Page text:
$35 for 1 GB for a month? Are you kidding me? That’s almost the price of my entire cellular phone plan in the United States for a month!

As a last resort, I went to talk to a third-party reseller, the ones who represent multiple carriers. I told the rep what I wanted. He laughed, then said, sheepishly, “It’s not possible. Canada’s cellular phone companies don’t have pay-per-use data plans.” Then he told me to call Verizon and get a data roaming plan! “It’ll be easier that way,” he said.

If you want to see how good the pay-as-you-go plans are in the UK — and they really mean pay-as-you-go, as in you don’t need a billing address — go check out T-Mobile UK’s “SIM Card Only” page. Reading it again made me think: if Canada Post is saving all this money by killing off door-to-door mail delivery, why don’t they start a telco that’ll give Canada some real competition in cellular services?

Autoscaling Builds with Jenkins’ EC2 Plugin and Chef

One of my last projects at SecondMarket was to automate and rebuild the Jenkins infrastructure. We’d previously had a static setup in the NYC office with a build master and three slaves that ran all the time, but this handled developer check-in storms very poorly. For example, when developers were trying to make code cutoff for a feature, many builds would be queued for lack of available executors. But at other times, these agents would be completely idle. It made more sense to move the entire setup to the cloud and implement some kind of auto-scaling for Jenkins. Continue reading

When Application and Library Cookbooks Fail

Apologies in advance if you’re not interested in a post about the guts of Opscode Chef.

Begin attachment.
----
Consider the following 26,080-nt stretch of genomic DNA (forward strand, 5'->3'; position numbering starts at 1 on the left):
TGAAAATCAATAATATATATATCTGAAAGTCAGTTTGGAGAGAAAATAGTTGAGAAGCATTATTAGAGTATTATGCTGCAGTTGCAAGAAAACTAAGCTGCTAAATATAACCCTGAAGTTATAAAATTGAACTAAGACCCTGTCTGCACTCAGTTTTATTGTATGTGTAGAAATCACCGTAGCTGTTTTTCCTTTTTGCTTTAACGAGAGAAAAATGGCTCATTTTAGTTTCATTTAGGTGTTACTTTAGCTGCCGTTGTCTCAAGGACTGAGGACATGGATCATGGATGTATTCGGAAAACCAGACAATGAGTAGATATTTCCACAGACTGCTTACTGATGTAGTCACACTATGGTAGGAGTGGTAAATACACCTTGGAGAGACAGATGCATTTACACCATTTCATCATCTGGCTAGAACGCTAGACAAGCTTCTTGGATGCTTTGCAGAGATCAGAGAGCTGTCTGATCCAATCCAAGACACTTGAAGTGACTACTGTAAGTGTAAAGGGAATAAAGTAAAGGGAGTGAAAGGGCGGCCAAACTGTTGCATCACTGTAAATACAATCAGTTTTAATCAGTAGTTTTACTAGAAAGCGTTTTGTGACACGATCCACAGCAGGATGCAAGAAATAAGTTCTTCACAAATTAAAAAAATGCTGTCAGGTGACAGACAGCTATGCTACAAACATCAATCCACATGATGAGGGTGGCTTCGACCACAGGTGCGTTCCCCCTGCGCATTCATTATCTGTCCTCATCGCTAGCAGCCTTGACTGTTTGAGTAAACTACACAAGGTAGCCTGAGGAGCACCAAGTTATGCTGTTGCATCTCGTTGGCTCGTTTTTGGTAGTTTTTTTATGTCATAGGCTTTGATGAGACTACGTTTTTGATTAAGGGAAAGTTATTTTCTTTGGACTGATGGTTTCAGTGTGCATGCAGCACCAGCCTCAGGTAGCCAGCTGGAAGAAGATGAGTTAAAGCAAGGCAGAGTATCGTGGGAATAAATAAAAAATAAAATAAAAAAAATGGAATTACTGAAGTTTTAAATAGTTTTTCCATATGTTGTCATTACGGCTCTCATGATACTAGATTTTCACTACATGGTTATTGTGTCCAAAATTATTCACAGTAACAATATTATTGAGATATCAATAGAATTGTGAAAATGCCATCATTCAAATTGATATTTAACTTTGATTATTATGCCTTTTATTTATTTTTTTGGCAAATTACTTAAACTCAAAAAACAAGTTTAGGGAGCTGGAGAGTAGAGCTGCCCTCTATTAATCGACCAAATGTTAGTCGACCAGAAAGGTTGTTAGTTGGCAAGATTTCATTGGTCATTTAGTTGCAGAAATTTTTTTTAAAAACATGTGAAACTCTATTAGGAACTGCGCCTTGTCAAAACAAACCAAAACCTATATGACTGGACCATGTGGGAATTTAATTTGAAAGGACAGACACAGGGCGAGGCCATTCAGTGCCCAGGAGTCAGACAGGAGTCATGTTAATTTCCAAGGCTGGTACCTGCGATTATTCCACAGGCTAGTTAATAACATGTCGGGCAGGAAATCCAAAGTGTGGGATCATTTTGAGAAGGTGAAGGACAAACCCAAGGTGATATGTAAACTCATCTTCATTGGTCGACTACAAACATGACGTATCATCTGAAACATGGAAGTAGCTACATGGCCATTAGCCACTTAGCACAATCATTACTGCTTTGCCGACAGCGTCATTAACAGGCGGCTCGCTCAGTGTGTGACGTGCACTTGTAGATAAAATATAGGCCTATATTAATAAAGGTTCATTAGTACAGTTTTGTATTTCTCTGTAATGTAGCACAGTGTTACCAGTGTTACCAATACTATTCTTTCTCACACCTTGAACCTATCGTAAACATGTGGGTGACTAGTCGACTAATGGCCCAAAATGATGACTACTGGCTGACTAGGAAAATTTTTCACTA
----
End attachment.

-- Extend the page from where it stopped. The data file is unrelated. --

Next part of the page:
I recently started to adopt Bryan Berry’s application & library cookbook model as outlined in his excellent and funny blog post, "How to Write Reusable Chef Cookbooks, Gangnam Style". But I quickly ran into a blocker, because people are trying to solve problems using the compile phase and not the execute phase of Chef. Perhaps this calls into question the entire viability of compile-phase providers like chef_gem. Continue reading

Automating Atlassian JIRA, Confluence, and Crowd Installation with Chef

As a user, I’ve always been impressed with Atlassian‘s products for software development, issue tracking and documentation. For companies who take these things seriously, JIRA, Greenhopper and Confluence are quickly becoming the go-to products, and with good reason: the products are easy to get started with but have the enterprise features that allow a company to customize workflows as their business changes. I hate to slam open-source products but just try doing what JIRA does with Bugzilla or Trac.